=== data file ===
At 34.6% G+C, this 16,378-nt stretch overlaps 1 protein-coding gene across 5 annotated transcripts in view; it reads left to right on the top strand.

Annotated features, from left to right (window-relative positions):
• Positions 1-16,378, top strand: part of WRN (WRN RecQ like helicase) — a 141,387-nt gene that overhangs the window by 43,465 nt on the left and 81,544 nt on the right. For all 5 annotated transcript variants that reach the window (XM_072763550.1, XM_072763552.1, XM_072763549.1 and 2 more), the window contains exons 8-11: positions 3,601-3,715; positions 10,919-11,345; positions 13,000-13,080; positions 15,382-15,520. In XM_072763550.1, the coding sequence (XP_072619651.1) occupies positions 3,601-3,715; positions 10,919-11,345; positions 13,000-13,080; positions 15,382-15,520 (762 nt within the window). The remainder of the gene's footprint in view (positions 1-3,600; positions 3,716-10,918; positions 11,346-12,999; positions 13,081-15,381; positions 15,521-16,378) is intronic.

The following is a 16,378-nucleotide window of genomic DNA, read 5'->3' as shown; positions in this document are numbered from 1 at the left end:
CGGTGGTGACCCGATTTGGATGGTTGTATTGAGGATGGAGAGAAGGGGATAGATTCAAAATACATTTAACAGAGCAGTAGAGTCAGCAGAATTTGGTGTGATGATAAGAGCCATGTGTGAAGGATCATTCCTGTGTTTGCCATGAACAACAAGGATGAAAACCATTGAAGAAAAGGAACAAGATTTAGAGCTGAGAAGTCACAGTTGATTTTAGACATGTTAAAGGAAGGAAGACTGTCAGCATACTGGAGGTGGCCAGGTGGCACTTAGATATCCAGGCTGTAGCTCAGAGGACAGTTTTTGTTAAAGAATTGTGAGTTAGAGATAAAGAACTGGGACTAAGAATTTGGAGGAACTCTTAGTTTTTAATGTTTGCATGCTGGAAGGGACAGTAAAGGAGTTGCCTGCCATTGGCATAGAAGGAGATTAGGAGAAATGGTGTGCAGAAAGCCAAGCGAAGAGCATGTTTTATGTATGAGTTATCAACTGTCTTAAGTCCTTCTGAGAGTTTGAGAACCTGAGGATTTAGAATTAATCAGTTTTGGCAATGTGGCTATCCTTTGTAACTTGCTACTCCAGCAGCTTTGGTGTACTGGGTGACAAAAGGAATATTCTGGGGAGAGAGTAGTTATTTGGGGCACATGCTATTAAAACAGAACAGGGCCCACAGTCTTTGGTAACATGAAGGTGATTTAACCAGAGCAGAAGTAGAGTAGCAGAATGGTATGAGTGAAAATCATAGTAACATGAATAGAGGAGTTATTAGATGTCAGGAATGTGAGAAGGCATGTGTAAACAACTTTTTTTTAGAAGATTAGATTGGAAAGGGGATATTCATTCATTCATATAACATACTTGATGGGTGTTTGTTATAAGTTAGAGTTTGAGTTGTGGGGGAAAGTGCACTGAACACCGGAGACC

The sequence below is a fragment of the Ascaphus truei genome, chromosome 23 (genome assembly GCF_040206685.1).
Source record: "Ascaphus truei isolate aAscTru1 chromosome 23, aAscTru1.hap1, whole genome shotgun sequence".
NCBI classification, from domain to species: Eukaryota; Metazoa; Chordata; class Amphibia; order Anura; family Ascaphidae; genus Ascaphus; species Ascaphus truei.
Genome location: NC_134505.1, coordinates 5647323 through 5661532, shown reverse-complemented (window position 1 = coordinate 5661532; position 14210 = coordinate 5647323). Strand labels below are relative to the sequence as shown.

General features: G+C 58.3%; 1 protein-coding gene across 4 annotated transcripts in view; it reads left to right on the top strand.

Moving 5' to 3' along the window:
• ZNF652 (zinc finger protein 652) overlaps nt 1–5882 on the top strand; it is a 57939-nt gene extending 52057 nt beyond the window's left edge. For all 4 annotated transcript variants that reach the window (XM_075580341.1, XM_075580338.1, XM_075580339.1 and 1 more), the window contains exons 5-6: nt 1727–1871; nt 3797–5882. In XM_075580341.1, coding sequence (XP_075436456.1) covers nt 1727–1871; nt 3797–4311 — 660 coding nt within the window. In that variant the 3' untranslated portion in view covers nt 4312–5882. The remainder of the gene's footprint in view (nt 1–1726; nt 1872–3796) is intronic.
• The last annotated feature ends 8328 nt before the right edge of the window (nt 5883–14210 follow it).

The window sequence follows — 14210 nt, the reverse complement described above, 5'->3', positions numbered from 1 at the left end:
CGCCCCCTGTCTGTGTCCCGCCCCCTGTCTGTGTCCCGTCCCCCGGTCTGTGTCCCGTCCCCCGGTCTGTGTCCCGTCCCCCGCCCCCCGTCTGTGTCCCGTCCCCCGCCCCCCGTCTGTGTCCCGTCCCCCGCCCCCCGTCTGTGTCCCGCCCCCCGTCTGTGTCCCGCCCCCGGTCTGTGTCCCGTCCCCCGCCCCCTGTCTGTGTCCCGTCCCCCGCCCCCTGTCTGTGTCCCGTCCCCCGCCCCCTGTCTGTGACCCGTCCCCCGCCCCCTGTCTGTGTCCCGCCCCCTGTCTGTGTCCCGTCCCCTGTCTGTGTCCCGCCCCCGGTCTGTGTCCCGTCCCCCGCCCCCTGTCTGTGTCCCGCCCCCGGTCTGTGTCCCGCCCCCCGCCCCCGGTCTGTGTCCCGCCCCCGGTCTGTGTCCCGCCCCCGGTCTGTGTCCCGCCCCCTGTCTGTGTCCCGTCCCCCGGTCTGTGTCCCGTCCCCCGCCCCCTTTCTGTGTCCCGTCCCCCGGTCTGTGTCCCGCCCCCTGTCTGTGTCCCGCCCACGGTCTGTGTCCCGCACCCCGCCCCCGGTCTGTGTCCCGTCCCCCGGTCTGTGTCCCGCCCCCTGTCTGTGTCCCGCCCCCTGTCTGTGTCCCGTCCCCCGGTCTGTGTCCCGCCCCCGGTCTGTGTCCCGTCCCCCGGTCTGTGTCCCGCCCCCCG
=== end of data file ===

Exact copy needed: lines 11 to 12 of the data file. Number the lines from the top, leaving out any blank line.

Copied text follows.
Moving 5' to 3' along the window:
• ZNF652 (zinc finger protein 652) overlaps nt 1–5882 on the top strand; it is a 57939-nt gene extending 52057 nt beyond the window's left edge. For all 4 annotated transcript variants that reach the window (XM_075580341.1, XM_075580338.1, XM_075580339.1 and 1 more), the window contains exons 5-6: nt 1727–1871; nt 3797–5882. In XM_075580341.1, coding sequence (XP_075436456.1) covers nt 1727–1871; nt 3797–4311 — 660 coding nt within the window. In that variant the 3' untranslated portion in view covers nt 4312–5882. The remainder of the gene's footprint in view (nt 1–1726; nt 1872–3796) is intronic.